Once you’ve acquired and completed the necessary paperwork, your filing options are as follows:
- You can file in the county where the documented incidents occurred.
- You can file in the county where the alleged perpetrator has residence, which may be especially appropriate if you reside in the same county.
- If you don’t have an address for the defendant and can’t find one, you can file a restraining order in the county where you live.
The county in which you choose to file will handle the rest of the proceedings for this particular civil action.
8. What Warrants a Restraining Order?
If you can show two acts of stalking or intimidating behavior in a period of the last 90 days, you have a valid case for a restraining order. This is why it’s so important to document any behavior on the part of the perpetrator that makes you feel unsafe. You’ll need to show proof during a hearing.
9. What’s the Difference Between a Restraining Order and a No Contact Order?
A no contact order is issued by a judge to prevent the defendant from contacting the alleged victim of a crime after being released from jail on bond. No contact orders are nearly always granted in conjunction with a criminal offense, while restraining orders are civil orders of protection.
10. Do Restraining Orders Appear on a Criminal Record?
If you have a restraining order granted against you, you may be wondering if it gives a criminal record or shows up on one. While the state of South Carolina doesn’t take restraining orders lightly, as long as you don’t face charges for violating a restraining order, it won’t appear on a criminal record because it is a civil action.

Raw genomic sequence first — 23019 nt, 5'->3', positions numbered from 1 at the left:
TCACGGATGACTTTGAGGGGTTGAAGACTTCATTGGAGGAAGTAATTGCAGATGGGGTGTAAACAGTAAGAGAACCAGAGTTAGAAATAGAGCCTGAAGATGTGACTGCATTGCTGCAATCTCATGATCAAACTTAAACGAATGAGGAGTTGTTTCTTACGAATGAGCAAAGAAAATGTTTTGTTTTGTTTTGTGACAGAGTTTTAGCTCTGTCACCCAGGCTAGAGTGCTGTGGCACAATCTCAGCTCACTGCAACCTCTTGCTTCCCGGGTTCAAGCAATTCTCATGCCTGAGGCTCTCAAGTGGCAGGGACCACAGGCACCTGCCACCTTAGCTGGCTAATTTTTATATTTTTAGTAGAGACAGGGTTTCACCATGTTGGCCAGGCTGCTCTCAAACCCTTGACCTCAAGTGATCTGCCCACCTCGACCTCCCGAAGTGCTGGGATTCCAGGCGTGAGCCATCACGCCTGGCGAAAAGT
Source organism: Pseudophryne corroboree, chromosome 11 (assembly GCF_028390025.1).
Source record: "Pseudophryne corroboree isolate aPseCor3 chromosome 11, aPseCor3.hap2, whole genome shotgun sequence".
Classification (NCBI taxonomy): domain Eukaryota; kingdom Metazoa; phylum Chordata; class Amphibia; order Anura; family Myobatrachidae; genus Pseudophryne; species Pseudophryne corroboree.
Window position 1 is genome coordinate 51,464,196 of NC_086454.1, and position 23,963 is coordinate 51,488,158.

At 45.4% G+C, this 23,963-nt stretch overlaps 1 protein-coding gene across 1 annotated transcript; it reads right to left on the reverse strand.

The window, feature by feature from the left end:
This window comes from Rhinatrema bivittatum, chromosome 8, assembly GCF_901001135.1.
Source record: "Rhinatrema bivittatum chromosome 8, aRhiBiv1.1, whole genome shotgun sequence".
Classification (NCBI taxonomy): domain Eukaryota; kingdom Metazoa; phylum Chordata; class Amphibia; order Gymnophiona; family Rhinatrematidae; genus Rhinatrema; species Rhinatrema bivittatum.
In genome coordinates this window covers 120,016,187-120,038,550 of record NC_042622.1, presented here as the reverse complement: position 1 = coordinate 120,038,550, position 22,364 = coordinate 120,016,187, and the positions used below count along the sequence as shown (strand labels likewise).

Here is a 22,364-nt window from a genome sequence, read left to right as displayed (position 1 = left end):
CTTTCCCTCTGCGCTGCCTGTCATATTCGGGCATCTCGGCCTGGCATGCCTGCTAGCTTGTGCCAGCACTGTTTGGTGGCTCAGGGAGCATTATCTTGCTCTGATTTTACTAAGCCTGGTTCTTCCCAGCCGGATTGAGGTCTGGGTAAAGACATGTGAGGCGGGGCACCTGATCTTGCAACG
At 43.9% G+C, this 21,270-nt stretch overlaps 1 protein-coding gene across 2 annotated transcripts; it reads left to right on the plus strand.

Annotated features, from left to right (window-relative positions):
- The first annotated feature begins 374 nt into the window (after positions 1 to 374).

11. How Does a Restraining Order Hearing Work?
When the magistrate in the county where you filed the order sets a date for the hearing, both you and the defendant will be notified. Both parties (or their legal representation) will have a chance to state their case for or against the protective order being granted.
12. Do Restraining Orders Expire?
In South Carolina, restraining orders last for one year but may be extended based on extenuating circumstances, for example, if the perpetrator continues to be a threat to your safety or well-being.
It should be noted that restraining orders aren’t meant to be permanent solutions. You can request an extension, however.
13. Can a Restraining Order Be Lifted?
A judge may lift a restraining order, but usually not without the consent of the victim. A victim may ask for the order to be lifted, or consent to the order being lifted due to a variety of other considerations.
14. Will a Restraining Order Ruin My Career?
Because they aren’t criminal charges, restraining orders will not show up on background checks or criminal records, meaning that they won’t be seen by potential employers, military recruiters, or other parties.
With that in mind, if you have a restraining order granted against you and others find out, it can hurt your standing in the community and your professional reputation.
Both Parties Should Seek Legal Guidance
Whether you’re the victim or harassing or threatening behavior or you’re being accused of it, a lawyer can help you with guidance on how to proceed.
To learn more, contact the Kent Collins Law Firm. We have experts ready to help you file or defend yourself against a restraining order action.
Contact us, today, at 803-808-0905 to set up a consultation. You can also fill out our online contact form, and we’ll be in touch with you.